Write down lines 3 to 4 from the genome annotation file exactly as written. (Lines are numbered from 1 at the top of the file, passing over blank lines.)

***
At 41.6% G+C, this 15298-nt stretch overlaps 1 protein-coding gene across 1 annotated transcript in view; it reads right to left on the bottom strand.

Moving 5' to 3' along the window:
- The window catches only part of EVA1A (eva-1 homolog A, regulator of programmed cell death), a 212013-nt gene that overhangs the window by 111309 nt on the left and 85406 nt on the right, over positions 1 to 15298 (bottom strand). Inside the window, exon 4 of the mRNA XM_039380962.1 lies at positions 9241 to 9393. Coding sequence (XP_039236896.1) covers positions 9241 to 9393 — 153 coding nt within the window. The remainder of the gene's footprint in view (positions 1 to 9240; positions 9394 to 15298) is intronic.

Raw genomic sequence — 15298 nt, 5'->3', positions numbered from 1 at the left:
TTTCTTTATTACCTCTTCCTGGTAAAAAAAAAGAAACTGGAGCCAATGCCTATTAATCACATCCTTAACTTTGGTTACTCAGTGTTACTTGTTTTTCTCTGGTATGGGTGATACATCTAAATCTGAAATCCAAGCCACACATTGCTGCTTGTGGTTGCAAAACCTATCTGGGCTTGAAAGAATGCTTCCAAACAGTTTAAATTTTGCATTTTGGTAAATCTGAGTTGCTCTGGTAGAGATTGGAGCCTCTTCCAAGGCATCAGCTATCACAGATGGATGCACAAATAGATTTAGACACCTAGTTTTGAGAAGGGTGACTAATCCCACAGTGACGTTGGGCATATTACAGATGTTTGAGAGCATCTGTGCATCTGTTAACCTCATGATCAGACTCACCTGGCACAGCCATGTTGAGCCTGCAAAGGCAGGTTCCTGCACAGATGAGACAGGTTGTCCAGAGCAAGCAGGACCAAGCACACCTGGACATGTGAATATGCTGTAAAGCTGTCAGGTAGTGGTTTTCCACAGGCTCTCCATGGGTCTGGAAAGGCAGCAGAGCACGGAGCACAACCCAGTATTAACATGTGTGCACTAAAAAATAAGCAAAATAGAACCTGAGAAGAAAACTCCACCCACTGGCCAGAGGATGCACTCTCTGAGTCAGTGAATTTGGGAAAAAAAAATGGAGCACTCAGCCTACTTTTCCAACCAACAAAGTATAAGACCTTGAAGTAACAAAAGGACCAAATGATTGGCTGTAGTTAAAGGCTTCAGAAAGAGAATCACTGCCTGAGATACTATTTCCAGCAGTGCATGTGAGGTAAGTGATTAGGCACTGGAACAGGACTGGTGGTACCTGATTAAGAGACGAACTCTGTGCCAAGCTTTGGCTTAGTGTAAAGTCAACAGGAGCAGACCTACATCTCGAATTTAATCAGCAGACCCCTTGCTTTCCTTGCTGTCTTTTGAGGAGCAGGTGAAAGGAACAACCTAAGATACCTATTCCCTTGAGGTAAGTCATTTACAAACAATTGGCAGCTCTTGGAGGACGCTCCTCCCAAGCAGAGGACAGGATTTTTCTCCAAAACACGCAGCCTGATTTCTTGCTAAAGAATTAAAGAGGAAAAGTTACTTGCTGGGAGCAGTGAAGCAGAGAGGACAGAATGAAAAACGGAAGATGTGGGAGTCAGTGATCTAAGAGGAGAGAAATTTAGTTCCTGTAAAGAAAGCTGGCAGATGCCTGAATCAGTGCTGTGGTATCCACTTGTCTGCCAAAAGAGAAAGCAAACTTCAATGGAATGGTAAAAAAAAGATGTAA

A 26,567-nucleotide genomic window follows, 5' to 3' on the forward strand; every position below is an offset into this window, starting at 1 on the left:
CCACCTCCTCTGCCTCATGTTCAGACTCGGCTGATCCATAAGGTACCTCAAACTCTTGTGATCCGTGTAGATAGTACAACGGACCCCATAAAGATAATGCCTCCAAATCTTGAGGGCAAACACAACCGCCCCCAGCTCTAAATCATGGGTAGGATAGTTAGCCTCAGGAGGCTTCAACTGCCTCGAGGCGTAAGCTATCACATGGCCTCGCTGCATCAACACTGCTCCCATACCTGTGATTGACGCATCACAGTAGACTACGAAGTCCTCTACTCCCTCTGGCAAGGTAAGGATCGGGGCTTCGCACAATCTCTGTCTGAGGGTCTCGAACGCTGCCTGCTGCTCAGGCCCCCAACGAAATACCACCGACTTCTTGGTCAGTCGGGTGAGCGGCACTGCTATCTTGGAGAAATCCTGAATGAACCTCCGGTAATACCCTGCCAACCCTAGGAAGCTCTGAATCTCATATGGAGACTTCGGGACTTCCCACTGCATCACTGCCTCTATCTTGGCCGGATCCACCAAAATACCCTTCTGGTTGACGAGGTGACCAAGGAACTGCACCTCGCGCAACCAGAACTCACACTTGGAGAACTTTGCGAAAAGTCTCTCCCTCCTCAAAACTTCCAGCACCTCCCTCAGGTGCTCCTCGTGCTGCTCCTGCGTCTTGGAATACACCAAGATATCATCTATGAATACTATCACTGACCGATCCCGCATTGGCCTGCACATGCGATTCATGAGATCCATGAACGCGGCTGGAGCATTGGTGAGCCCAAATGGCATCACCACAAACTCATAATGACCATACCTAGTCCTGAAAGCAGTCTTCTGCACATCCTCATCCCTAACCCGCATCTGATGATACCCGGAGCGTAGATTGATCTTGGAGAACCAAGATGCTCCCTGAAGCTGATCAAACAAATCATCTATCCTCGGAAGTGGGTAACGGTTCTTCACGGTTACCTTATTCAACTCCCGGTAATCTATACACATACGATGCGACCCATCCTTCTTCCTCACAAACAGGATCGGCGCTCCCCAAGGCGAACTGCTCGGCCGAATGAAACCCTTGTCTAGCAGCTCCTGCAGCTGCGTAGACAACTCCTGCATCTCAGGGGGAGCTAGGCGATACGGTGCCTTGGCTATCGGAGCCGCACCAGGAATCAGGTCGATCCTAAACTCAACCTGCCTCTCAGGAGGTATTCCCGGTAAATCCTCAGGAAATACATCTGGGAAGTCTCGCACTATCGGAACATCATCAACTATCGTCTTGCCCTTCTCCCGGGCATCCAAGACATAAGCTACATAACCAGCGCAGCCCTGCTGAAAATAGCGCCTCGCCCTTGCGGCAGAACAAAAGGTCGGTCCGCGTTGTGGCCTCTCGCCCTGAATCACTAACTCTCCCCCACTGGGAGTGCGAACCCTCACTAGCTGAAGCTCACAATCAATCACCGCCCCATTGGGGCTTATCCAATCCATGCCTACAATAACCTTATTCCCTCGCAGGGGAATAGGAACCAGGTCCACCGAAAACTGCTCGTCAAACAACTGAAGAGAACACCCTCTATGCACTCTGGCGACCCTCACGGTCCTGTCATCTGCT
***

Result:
- The window catches only part of EVA1A (eva-1 homolog A, regulator of programmed cell death), a 212013-nt gene that overhangs the window by 111309 nt on the left and 85406 nt on the right, over positions 1 to 15298 (bottom strand). Inside the window, exon 4 of the mRNA XM_039380962.1 lies at positions 9241 to 9393. Coding sequence (XP_039236896.1) covers positions 9241 to 9393 — 153 coding nt within the window. The remainder of the gene's footprint in view (positions 1 to 9240; positions 9394 to 15298) is intronic.

Raw genomic sequence — 15298 nt, 5'->3', positions numbered from 1 at the left: